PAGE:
ghana presidentDespite a $3 billion bailout, Ghana has essentially gone bankrupt

Ghanaian government faces bankruptcy as it struggles to pay billions in debt to international creditors.

The IMF extended a $3 billion loan to stabilise Ghana’s economy amid the financial crisis and mounting debts.

Ghana’s ongoing debt crisis linked to COVID-19, geopolitical events, and rising food and fuel prices raises concerns about future financial stability.


indian women microfinanceIndia’s microfinance loans: Women in rural areas trapped in debt spiral

Microfinance – lending small sums of money to the very poor to lift them out of poverty – has been widely taken up in India. But almost 50 years after its introduction, the results are mixed. Microcredits, mainly for women, have turned Indian social structures upside down. In the agricultural state of Maharashtra, microfinance has become a living hell, with women trapped in a spiral of debt and harassed by creditors. In some villages, almost all the women are in debt.


spaghetti bingeGlobal debt surges to record $307 trillion amid borrowing binge

  • Governments and financial services companies fuel a jump in borrowing
  • “These debt ceiling episodes seem to be recurrent and getting more and more scary.

“For a while when the US was triple-A, we maybe wanted to give it the chance to prove this brinkmanship and polarisation was a phase, but I think we have come to the conclusion that is not the case any more, that this is perhaps the new normal for the US.”


oil rig dollar billOil Nearing $100 Is Red Flag for Central Banks’ Inflation Fight

  • Crude approaching $100 is new headache for policymakers
  • Volatility coincides with ‘higher for longer’ rates outlook

Higher energy costs will probably help restrain consumer spending, giving the central bank less reason to continue tightening. Fed officials will be on high alert for any signs that inflation expectations are drifting higher, but so far, that hasn’t happened.


cooking gas ringWill Europe face an energy crisis again this winter?

Countries across Europe are bracing for another energy crisis amid warnings about volatile gas markets and higher prices as winter approaches.


bin salman putinSaudi-Russian oil cuts are dragging Britain towards a new energy crisis

With the cartel estimating a deficit of 3 million barrels per day in the final quarter of this year, Kyle Rodda, senior financial market analyst at capital.com, points out that would be the largest shortfall since 2007.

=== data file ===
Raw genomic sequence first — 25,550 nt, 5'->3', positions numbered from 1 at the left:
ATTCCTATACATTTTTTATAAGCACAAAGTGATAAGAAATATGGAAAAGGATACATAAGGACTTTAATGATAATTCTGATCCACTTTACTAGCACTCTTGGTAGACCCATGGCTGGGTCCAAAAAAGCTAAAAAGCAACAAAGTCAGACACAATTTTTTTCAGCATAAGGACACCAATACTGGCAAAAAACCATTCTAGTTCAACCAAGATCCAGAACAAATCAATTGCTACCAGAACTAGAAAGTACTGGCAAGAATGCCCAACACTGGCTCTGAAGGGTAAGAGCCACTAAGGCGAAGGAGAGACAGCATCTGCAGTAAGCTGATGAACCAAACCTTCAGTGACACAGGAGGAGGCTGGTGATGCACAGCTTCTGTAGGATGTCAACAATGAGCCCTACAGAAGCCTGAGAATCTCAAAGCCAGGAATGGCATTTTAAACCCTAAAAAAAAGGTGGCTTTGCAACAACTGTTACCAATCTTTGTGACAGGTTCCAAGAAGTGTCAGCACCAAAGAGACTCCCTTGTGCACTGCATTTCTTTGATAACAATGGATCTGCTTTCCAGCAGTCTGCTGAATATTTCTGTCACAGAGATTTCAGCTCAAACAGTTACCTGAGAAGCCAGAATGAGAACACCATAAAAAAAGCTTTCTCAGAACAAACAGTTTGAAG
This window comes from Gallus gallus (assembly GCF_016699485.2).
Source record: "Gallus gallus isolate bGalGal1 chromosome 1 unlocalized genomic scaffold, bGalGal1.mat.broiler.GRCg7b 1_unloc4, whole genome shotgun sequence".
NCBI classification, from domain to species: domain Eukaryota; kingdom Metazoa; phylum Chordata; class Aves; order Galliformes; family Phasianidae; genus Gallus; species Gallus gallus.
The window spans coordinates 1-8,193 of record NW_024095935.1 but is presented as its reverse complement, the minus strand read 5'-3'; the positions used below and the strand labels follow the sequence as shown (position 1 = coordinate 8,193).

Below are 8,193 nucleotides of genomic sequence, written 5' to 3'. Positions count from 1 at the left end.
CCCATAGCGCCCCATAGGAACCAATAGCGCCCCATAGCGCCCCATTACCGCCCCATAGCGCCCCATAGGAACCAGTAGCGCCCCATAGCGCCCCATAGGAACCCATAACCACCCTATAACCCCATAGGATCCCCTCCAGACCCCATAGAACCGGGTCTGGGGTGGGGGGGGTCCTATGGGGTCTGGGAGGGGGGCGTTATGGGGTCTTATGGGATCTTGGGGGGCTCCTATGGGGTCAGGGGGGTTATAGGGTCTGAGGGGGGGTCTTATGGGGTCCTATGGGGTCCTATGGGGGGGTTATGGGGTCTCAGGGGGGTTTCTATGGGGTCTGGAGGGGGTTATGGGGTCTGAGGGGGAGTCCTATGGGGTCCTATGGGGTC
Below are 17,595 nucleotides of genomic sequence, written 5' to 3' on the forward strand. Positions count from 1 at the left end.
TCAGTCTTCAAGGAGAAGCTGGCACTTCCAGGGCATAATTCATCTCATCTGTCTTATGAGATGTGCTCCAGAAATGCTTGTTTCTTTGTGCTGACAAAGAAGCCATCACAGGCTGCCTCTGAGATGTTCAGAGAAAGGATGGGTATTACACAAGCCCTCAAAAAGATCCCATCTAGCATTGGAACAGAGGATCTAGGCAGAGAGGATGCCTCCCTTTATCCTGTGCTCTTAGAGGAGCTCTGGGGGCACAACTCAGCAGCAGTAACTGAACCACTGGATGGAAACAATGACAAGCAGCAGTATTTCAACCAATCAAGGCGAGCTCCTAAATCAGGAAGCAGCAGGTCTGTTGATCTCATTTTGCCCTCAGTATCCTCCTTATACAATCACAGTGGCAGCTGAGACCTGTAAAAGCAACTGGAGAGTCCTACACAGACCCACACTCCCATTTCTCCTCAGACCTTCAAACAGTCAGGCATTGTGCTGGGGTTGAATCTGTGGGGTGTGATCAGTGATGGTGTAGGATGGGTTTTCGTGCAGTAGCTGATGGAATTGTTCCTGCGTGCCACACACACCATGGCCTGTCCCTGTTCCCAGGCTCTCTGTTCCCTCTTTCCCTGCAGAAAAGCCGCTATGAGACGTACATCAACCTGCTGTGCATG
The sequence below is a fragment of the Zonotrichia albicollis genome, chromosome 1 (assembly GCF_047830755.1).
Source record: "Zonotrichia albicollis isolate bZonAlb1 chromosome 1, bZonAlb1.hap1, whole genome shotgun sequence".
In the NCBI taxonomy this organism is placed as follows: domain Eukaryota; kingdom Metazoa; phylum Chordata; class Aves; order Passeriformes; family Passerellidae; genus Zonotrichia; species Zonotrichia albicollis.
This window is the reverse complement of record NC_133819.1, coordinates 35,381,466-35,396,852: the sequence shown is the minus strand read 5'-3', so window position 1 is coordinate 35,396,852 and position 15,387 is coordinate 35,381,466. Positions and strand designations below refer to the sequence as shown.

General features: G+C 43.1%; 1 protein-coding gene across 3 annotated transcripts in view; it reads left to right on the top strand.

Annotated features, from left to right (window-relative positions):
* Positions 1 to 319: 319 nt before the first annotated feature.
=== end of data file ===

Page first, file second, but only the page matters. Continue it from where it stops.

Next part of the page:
The knock-on effects threaten to cascade through the global economy.


electric transmission towersFrench Utility Giant’s CEO Says Energy Crisis Is Far From Over

Europe’s energy crisis “is far from over” as risks to supply will continue to persist until new LNG volumes hit the market in 2026, according to Catherine MacGregor, chief executive at French utility giant Engie.


fannie mae building The US housing market is headed for the largest sales slowdown since 2011, Fannie Mae says

And the economy is already already showing signs of slowing. Optimists who say the US is on track to avoid a recession have pointed to still-robust consumer spending, but current trends look unsustainable when considering incomes, Fannie Mae said.


global chessboardThe Global Economy Enters an Era of Upheaval

Hard evidence is now emerging that all the discussions of strained international relations and more than a decade of warnings over the end of an era of globalization are finally spurring corporations to pick sides with their capital.


finite planet[From independent media, the wise Dr. Tim Morgan. The comments are well worth reading.]

The post-truth economy

There’s a plausible case to be made that we’re living in a “post-truth” age, and have been doing so since well before that term was “word of the year” for 2016 in the Oxford English Dictionary.